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5

Yes, as Christopher said, a bind mount will work. But I think it will work only with directories and not at file level. If you need file links you can use hard links but it will only work within a Linux ext filesystem (don't know if other fs support it) See Here for a description of the difference between hard and soft links.


5

The only method I can think of is used of a bind mount. A quick google found http://docs.1h.com/Bind_mounts


5

Chrooting is a good security measure, it limits the possibilities to compromise the system in case of a successfull exploit but there are also ways in some case to evade from a chroot, so it is not a definitive way to protect the system. I'm not aware of any disavantage regarding performance and scalability. Concerning database access, it is generaly done ...


4

On Linux the chroot(2) system call can only be made by a process that is privileged. The capability the process needs is CAP_SYS_CHROOT. The reason you can't chroot as a user is pretty simple. Assume you have a setuid program such as sudo that checks /etc/sudoers if you are allowed to do something. Now put it in a chroot chroot with your own /etc/sudoers. ...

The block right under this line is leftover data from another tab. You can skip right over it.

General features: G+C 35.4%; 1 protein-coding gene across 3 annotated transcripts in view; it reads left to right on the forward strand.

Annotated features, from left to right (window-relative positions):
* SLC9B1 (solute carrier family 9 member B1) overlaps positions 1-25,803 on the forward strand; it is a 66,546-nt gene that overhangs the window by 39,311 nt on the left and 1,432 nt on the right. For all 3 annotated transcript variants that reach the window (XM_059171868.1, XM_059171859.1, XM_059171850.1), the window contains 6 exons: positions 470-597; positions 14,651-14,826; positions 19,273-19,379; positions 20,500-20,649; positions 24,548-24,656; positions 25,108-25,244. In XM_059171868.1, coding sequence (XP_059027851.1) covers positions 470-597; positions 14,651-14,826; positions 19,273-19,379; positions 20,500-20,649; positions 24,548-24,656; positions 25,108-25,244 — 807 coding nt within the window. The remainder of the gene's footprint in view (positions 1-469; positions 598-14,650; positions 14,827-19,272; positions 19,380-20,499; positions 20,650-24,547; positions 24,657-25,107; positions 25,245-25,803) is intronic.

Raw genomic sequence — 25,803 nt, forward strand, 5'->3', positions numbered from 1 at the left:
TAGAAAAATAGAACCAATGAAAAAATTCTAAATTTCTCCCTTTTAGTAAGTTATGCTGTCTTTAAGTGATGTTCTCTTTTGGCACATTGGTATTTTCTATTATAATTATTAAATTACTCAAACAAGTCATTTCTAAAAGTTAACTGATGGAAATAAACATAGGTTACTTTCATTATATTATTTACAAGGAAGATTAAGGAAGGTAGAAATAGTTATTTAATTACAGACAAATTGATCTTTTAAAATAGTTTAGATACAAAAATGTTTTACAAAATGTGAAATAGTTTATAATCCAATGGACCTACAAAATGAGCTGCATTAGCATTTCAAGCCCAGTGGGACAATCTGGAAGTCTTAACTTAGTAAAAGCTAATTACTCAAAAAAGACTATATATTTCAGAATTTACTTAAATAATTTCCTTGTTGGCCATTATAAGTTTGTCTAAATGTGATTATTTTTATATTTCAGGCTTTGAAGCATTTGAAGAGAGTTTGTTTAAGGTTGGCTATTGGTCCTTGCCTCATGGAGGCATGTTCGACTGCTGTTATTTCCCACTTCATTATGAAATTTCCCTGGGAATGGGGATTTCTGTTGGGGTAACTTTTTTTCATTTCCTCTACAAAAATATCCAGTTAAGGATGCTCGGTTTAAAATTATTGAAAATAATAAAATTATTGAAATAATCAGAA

4

I am guessing this is related to an earlier question? http://serverfault.com/questions/135599/ubuntu-can-non-root-user-run-process-in-chroot-jail To run Tomcat as root...* Assuming you have installed the tomcat6 package from the Ubuntu repository edit the /etc/init.d/tomcat6 file and change the line: TOMCAT6_USER=tomcat6 to read TOMCAT6_USER=root ...


4

Here is a sample configuration section that you can put in /etc/jailkit/jk_init.ini so that future jail adds are seamless. I used this section [mysql-client] comment = mysql client executables = /usr/bin/mysql paths = /usr/lib/libmysqlclient.so.16.0.0 , /usr/lib/libmysqlclient.so.16, /usr/lib/libstdc++.so.6,/usr/lib/libstdc++.so.6.0.13,/lib/libgcc_s.so.1 ...


4

You can install and configure suPHP. suPHP is an apache module that runs the user's scripts as their own uid instead of apache's. Since the scripts all run as their own uid, simple file permissions take care of keeping them out of other user's directories, and anything else the apache user has access to. The file system permissions also stop them from ...